• BPERFORMING OPERATIONS; TRANSPORTING
    • B82NANOTECHNOLOGY
    • B82YSPECIFIC USES OR APPLICATIONS OF NANOSTRUCTURES; MEASUREMENT OR ANALYSIS OF NANOSTRUCTURES; MANUFACTURE OR TREATMENT OF NANOSTRUCTURES
    • B82Y10/00Nanotechnology for information processing, storage or transmission, e.g. quantum computing or single electron logic
    • HELECTRICITY
    • H01BASIC ELECTRIC ELEMENTS
    • H01LSEMICONDUCTOR DEVICES; ELECTRIC SOLID STATE DEVICES NOT OTHERWISE PROVIDED FOR
    • H01L21/00Processes or apparatus adapted for the manufacture or treatment of semiconductor or solid state devices or of parts thereof
    • H01L21/02Manufacture or treatment of semiconductor devices or of parts thereof
    • H01L21/02104Forming layers
    • H01L21/02365Forming inorganic semiconducting materials on a substrate
    • H01L21/02367Substrates
    • H01L21/0237Materials
    • H01L21/02373Group 14 semiconducting materials
    • H01L21/02381Silicon, silicon germanium, germanium
    • HELECTRICITY
    • H01BASIC ELECTRIC ELEMENTS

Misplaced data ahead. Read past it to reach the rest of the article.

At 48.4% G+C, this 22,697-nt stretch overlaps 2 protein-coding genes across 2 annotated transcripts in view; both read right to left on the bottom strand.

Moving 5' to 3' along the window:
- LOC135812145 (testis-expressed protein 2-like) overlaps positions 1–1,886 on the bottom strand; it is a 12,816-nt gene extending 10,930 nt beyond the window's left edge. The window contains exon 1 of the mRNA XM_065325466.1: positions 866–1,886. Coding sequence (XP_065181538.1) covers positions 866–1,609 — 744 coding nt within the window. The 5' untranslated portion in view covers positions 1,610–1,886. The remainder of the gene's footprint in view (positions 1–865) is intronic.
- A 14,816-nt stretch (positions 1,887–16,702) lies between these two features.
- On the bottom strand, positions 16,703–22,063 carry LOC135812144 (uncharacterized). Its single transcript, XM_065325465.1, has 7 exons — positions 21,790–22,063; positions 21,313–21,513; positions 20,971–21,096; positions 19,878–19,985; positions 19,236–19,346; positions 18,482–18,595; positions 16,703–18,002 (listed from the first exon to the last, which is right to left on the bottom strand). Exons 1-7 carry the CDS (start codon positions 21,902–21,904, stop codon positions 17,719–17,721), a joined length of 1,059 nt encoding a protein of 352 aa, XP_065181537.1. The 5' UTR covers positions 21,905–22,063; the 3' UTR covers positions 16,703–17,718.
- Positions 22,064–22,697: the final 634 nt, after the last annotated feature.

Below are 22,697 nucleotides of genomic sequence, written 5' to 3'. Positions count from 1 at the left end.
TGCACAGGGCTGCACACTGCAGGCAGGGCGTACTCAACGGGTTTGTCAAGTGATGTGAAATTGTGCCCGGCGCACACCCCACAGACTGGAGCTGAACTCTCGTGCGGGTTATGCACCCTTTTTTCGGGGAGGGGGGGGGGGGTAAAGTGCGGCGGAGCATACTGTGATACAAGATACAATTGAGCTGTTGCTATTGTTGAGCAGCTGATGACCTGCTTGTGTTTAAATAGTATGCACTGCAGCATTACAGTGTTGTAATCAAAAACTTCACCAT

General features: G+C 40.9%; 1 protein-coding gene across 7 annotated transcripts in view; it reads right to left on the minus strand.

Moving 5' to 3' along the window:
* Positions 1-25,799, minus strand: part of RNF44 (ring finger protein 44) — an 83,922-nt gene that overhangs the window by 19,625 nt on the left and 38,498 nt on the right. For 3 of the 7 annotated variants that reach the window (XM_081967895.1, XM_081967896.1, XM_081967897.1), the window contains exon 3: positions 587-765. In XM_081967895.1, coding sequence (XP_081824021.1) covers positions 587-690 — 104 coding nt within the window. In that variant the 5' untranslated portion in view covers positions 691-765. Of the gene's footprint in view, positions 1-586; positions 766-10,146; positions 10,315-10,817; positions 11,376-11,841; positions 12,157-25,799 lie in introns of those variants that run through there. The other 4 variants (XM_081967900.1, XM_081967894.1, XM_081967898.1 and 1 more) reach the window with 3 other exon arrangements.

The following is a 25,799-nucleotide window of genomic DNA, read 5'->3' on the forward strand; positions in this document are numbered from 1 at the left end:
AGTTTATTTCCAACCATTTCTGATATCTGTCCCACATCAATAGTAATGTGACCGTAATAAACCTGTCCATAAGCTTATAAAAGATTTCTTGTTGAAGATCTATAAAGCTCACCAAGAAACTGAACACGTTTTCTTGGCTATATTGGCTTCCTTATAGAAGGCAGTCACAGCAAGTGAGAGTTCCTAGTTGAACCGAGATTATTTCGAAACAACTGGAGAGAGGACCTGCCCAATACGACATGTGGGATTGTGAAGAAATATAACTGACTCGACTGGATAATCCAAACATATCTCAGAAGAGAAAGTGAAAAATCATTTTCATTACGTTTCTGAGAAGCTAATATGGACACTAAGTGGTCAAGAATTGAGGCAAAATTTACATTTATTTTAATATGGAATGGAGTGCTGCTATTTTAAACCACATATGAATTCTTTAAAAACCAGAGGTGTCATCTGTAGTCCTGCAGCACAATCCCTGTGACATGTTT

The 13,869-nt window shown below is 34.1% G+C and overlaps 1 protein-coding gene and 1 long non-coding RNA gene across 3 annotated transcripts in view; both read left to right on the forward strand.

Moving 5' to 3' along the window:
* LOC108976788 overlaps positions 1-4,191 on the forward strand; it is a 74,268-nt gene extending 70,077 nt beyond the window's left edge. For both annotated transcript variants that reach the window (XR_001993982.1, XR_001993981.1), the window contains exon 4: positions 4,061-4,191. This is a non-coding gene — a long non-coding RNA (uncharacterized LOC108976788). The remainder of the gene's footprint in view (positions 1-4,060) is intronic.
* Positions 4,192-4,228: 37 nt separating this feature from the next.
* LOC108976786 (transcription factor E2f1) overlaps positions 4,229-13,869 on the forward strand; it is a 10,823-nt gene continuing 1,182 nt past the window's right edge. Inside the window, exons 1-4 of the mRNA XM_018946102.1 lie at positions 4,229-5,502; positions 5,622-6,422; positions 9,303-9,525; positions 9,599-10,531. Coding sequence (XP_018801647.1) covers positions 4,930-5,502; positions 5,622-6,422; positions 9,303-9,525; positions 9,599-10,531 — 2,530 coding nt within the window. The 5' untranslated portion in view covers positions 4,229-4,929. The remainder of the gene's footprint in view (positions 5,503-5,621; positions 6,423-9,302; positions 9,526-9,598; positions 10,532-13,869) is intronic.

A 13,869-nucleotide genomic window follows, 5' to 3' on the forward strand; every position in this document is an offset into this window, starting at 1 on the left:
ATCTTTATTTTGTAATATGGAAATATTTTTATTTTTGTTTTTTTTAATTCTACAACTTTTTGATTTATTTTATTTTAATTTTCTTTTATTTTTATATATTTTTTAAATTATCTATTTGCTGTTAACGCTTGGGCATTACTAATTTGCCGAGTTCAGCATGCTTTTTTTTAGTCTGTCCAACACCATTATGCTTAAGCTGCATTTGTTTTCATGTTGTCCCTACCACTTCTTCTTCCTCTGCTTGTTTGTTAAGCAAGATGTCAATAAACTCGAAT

• H01LSEMICONDUCTOR DEVICES; ELECTRIC SOLID STATE DEVICES NOT OTHERWISE PROVIDED FOR
    • H01L21/00Processes or apparatus adapted for the manufacture or treatment of semiconductor or solid state devices or of parts thereof
    • H01L21/02Manufacture or treatment of semiconductor devices or of parts thereof
    • H01L21/02104Forming layers
    • H01L21/02365Forming inorganic semiconducting materials on a substrate
    • H01L21/02436Intermediate layers between substrates and deposited layers
    • H01L21/02439Materials
    • H01L21/02455Group 13/15 materials
    • H01L21/02463Arsenides
    • HELECTRICITY
    • H01BASIC ELECTRIC ELEMENTS
    • H01LSEMICONDUCTOR DEVICES; ELECTRIC SOLID STATE DEVICES NOT OTHERWISE PROVIDED FOR
    • H01L21/00Processes or apparatus adapted for the manufacture or treatment of semiconductor or solid state devices or of parts thereof
    • H01L21/02Manufacture or treatment of semiconductor devices or of parts thereof
    • H01L21/02104Forming layers
    • H01L21/02365Forming inorganic semiconducting materials on a substrate
    • H01L21/02436Intermediate layers between substrates and deposited layers
    • H01L21/02439Materials
    • H01L21/02455Group 13/15 materials
    • H01L21/02466Antimonides